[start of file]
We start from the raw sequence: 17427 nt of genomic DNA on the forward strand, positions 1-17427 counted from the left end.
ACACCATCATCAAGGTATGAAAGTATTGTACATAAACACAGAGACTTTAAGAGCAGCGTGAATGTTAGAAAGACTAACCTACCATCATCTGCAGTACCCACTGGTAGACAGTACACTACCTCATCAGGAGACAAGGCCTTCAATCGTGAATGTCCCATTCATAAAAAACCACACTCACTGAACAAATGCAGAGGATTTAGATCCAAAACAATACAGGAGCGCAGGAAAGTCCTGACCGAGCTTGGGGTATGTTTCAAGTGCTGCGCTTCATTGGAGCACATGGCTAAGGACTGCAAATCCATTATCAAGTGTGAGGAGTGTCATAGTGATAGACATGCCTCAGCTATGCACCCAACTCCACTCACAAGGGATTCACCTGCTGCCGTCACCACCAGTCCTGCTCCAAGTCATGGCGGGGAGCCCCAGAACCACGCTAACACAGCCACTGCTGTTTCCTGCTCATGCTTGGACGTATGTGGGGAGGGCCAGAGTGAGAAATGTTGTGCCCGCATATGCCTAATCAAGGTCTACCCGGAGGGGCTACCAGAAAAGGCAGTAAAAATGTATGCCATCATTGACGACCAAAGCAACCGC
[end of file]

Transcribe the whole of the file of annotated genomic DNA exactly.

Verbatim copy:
We start from the raw sequence: 17427 nt of genomic DNA on the forward strand, positions 1-17427 counted from the left end.
ACACCATCATCAAGGTATGAAAGTATTGTACATAAACACAGAGACTTTAAGAGCAGCGTGAATGTTAGAAAGACTAACCTACCATCATCTGCAGTACCCACTGGTAGACAGTACACTACCTCATCAGGAGACAAGGCCTTCAATCGTGAATGTCCCATTCATAAAAAACCACACTCACTGAACAAATGCAGAGGATTTAGATCCAAAACAATACAGGAGCGCAGGAAAGTCCTGACCGAGCTTGGGGTATGTTTCAAGTGCTGCGCTTCATTGGAGCACATGGCTAAGGACTGCAAATCCATTATCAAGTGTGAGGAGTGTCATAGTGATAGACATGCCTCAGCTATGCACCCAACTCCACTCACAAGGGATTCACCTGCTGCCGTCACCACCAGTCCTGCTCCAAGTCATGGCGGGGAGCCCCAGAACCACGCTAACACAGCCACTGCTGTTTCCTGCTCATGCTTGGACGTATGTGGGGAGGGCCAGAGTGAGAAATGTTGTGCCCGCATATGCCTAATCAAGGTCTACCCGGAGGGGCTACCAGAAAAGGCAGTAAAAATGTATGCCATCATTGACGACCAAAGCAACCGC